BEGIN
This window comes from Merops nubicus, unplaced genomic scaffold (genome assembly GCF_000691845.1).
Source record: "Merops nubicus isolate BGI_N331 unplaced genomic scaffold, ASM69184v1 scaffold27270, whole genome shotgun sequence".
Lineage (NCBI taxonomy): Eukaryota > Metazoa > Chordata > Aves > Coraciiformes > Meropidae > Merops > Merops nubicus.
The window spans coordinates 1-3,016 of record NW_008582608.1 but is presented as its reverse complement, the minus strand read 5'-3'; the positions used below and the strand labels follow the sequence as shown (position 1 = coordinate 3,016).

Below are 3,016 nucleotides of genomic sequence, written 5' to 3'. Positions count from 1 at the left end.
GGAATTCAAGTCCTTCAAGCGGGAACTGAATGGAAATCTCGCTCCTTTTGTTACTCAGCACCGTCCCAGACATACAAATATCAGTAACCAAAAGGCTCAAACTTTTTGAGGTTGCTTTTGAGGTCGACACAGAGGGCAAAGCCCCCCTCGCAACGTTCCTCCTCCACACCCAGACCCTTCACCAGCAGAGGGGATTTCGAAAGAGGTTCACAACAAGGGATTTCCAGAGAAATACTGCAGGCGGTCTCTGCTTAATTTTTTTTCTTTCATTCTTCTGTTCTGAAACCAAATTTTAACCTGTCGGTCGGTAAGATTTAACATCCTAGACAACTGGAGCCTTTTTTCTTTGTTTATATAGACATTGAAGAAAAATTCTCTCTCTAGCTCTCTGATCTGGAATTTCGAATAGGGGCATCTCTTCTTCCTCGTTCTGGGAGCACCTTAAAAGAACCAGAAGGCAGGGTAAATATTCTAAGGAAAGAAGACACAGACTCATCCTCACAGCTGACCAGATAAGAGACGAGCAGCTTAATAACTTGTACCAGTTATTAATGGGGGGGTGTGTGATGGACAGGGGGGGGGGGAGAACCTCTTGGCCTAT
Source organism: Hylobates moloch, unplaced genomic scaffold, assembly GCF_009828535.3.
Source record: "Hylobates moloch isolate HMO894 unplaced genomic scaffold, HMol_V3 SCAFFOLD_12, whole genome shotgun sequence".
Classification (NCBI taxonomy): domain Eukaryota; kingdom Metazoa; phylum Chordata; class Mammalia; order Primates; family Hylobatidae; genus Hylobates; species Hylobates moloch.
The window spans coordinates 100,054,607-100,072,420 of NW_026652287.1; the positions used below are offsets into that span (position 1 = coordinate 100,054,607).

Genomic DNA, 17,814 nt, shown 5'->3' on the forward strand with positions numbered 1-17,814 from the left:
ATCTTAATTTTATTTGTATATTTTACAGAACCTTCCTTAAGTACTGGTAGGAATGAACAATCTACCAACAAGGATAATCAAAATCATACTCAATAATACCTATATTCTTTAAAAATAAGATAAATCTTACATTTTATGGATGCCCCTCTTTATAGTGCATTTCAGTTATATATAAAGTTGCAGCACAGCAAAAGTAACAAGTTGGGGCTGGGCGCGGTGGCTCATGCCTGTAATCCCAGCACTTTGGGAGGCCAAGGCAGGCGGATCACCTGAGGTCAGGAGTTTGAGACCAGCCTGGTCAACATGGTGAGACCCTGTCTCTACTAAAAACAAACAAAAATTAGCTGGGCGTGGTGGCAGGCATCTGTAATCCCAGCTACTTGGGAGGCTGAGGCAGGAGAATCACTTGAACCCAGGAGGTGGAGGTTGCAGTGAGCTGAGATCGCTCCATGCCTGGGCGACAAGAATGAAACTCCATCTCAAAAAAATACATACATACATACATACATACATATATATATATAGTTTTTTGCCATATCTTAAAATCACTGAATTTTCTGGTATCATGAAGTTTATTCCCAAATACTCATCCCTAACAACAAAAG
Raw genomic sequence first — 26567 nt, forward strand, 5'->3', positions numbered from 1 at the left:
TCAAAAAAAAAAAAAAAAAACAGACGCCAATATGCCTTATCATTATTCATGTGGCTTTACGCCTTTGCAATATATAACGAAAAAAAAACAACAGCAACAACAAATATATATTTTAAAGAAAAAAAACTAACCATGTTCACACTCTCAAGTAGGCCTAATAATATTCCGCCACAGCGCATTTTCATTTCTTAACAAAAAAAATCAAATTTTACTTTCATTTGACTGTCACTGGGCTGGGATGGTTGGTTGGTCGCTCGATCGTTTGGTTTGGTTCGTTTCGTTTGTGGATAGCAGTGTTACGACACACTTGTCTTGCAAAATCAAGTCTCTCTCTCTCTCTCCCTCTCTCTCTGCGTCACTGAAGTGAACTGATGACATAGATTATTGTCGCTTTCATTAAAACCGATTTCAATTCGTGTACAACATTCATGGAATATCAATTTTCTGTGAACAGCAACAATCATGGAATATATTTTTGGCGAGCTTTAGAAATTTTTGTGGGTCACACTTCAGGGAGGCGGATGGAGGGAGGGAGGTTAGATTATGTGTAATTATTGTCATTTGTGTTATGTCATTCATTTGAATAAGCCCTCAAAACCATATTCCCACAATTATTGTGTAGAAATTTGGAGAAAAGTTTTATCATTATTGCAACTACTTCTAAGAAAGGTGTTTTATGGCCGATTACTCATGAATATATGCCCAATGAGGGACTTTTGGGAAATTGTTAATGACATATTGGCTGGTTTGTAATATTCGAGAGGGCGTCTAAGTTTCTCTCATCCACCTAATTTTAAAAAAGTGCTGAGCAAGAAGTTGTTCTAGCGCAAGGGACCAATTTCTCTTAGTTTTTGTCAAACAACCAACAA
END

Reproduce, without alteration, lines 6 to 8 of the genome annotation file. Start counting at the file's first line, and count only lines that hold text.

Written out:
GGAATTCAAGTCCTTCAAGCGGGAACTGAATGGAAATCTCGCTCCTTTTGTTACTCAGCACCGTCCCAGACATACAAATATCAGTAACCAAAAGGCTCAAACTTTTTGAGGTTGCTTTTGAGGTCGACACAGAGGGCAAAGCCCCCCTCGCAACGTTCCTCCTCCACACCCAGACCCTTCACCAGCAGAGGGGATTTCGAAAGAGGTTCACAACAAGGGATTTCCAGAGAAATACTGCAGGCGGTCTCTGCTTAATTTTTTTTCTTTCATTCTTCTGTTCTGAAACCAAATTTTAACCTGTCGGTCGGTAAGATTTAACATCCTAGACAACTGGAGCCTTTTTTCTTTGTTTATATAGACATTGAAGAAAAATTCTCTCTCTAGCTCTCTGATCTGGAATTTCGAATAGGGGCATCTCTTCTTCCTCGTTCTGGGAGCACCTTAAAAGAACCAGAAGGCAGGGTAAATATTCTAAGGAAAGAAGACACAGACTCATCCTCACAGCTGACCAGATAAGAGACGAGCAGCTTAATAACTTGTACCAGTTATTAATGGGGGGGTGTGTGATGGACAGGGGGGGGGGGAGAACCTCTTGGCCTAT
Source organism: Hylobates moloch, unplaced genomic scaffold, assembly GCF_009828535.3.
Source record: "Hylobates moloch isolate HMO894 unplaced genomic scaffold, HMol_V3 SCAFFOLD_12, whole genome shotgun sequence".